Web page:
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Wednesday, April 24, 2024
HomeNewsTeamwork, Key In Fight Against Gender Based Violence: Katswe

Teamwork, Key In Fight Against Gender Based Violence: Katswe

Sexual Reproductive Health and Rights (SRHR) advocacy organisation, Katswe Sistahood says teamwork among stakeholders is the key to curb Gender Based Violence (GBV) in the country.

In an interview with 263Chat, Katswe programmes officer, Paidamoyo Chitsika stressed the importance of teamwork saying it encourages people to report cases of gender based violence.

“Teamwork is important for referrals like if we receive a case whereby one does not know how to deal with an issue. For example you are religious leader and you are not able to handle a case you can refer it to a stakeholder like Msasa, Childline or Katswe Sistahood. Those within communities can refer cases to religious leaders for counseling sessions and this saves time, sharing of resources, it’s important because if one stakeholder is under resourced they can share to assist victims.

“Working together encourages people to bring out cases of SGBV. The recent case (of Anna Machaya) came out as a result of teamwork. Those people could reach out and offer support were able to do so looking at which organisations specialises on which issue. Teamwork is important for us to sustain the gains of the projects which are to prevent women from any form of violence. In a nutshell a single organisation cannot address everything,” said Chitsika.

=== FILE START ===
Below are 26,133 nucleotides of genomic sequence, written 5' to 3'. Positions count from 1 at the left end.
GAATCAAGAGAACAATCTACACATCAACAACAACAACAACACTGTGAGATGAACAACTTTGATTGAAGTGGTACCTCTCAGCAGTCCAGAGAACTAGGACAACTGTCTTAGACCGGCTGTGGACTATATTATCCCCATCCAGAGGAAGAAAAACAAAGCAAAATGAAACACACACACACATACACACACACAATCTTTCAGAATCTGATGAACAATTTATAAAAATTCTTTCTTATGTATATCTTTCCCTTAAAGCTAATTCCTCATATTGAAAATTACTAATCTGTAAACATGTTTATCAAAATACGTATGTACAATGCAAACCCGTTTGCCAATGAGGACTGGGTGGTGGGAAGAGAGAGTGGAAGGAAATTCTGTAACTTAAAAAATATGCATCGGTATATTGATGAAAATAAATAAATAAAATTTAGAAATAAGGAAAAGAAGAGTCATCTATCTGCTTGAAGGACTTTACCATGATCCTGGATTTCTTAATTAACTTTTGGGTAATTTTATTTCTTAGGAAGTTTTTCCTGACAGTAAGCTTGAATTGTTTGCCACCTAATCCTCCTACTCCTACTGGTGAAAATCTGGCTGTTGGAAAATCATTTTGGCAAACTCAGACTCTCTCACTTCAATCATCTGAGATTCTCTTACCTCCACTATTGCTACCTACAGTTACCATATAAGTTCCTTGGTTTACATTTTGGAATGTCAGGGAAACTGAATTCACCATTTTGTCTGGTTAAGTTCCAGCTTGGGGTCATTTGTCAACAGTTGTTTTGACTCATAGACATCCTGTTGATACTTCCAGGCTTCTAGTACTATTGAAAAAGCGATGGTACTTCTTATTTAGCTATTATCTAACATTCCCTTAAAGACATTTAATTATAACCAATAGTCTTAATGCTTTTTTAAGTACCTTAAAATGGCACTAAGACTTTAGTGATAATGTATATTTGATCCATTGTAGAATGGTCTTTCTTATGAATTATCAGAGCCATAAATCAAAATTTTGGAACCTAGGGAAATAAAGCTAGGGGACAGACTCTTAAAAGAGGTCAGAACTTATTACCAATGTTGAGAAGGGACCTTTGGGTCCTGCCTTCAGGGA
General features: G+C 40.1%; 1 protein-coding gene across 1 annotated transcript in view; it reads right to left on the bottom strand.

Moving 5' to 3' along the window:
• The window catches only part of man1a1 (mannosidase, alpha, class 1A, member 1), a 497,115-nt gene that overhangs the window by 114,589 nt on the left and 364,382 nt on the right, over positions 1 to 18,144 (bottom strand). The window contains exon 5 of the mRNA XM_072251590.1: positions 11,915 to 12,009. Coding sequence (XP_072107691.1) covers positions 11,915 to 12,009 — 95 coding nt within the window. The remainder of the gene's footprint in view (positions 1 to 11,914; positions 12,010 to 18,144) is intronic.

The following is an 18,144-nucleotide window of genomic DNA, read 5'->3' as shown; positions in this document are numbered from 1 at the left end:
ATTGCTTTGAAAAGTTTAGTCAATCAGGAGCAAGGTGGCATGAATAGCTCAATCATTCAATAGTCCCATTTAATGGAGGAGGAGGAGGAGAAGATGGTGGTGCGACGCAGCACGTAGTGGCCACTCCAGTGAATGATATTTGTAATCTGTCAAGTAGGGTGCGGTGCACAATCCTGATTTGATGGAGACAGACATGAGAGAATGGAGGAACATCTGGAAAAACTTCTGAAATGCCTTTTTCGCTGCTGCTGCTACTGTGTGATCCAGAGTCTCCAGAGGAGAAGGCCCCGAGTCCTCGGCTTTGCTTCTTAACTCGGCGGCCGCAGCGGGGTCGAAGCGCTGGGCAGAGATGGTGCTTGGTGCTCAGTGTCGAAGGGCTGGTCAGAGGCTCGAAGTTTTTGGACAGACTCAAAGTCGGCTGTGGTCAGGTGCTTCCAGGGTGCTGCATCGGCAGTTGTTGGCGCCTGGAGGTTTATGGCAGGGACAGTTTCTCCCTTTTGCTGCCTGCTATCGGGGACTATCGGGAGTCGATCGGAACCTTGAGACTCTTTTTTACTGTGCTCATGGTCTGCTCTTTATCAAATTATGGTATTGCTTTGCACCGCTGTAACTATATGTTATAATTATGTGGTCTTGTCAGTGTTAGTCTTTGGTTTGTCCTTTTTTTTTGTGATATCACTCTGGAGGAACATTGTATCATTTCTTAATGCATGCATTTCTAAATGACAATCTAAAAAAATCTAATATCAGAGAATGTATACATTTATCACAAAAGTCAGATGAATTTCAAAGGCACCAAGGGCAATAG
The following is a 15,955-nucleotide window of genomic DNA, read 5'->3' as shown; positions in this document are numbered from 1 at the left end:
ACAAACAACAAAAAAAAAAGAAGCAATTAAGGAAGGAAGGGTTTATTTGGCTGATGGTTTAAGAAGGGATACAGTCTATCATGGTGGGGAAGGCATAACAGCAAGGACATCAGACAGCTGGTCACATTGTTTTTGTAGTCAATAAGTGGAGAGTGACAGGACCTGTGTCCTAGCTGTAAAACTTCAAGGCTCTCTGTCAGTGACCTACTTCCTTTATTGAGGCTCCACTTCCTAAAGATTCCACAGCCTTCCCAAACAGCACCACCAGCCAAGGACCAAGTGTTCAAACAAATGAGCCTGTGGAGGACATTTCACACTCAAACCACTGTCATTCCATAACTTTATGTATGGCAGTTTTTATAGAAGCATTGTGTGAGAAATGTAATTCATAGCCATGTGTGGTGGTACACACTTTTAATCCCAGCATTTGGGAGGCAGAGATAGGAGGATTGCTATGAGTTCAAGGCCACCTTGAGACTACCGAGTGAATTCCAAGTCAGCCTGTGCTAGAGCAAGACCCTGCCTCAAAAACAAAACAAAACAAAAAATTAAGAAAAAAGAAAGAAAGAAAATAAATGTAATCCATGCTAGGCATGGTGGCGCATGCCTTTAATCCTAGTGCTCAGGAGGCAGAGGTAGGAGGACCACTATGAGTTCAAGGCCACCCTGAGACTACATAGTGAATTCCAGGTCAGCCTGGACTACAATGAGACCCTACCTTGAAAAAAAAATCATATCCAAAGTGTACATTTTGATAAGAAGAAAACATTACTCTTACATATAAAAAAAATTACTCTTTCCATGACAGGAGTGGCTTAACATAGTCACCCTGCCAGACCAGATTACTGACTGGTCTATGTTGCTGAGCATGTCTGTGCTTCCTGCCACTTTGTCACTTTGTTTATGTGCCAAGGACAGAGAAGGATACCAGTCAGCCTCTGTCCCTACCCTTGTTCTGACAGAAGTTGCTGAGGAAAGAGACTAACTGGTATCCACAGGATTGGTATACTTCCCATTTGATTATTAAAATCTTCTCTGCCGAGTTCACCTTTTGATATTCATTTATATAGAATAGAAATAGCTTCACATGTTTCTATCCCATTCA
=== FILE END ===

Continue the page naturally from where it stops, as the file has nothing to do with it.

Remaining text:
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Through a program called SASA Faith, Katswe Sistahood is working with churches in Epworth and Kwekwe to equip women on sexual and gender based violence.

“The SASA Faith project has helped women in equipping them on what is Sexual and Gender Based Violence, first understanding it and then knowing where to seek support or help in any case of SGBV and it has also helped religious leaders to interpret the bible in a way that does not perpetuate violence or that brings balance of power in relationships or gender equality in communities.

“It has broken the myths around sexual reproductive health issues where people can now openly discuss about SGBV. It has also equipped the youth with information on how to handle themselves and know that they need to get tested for HIV before engaging in sexual activities. It has also helped women to speak about SGBV and they are now able to stand their ground when violence occurs,” she said

Kudzai Mangombe, an officer with the organisation bemoaned violence against women and girls which he said has negative socio economic consequences.

“There is no justification of violence against women and girls no matter how bad the situation is, we cannot justify it. We see that most women that have suffered violence have a very low self-esteem and most of them cannot pursue their studies because they feel like they cannot do anything in life. Economically, victims of gender based violence cannot go further to seek employment and most end up committing suicide,” said Mangombe.

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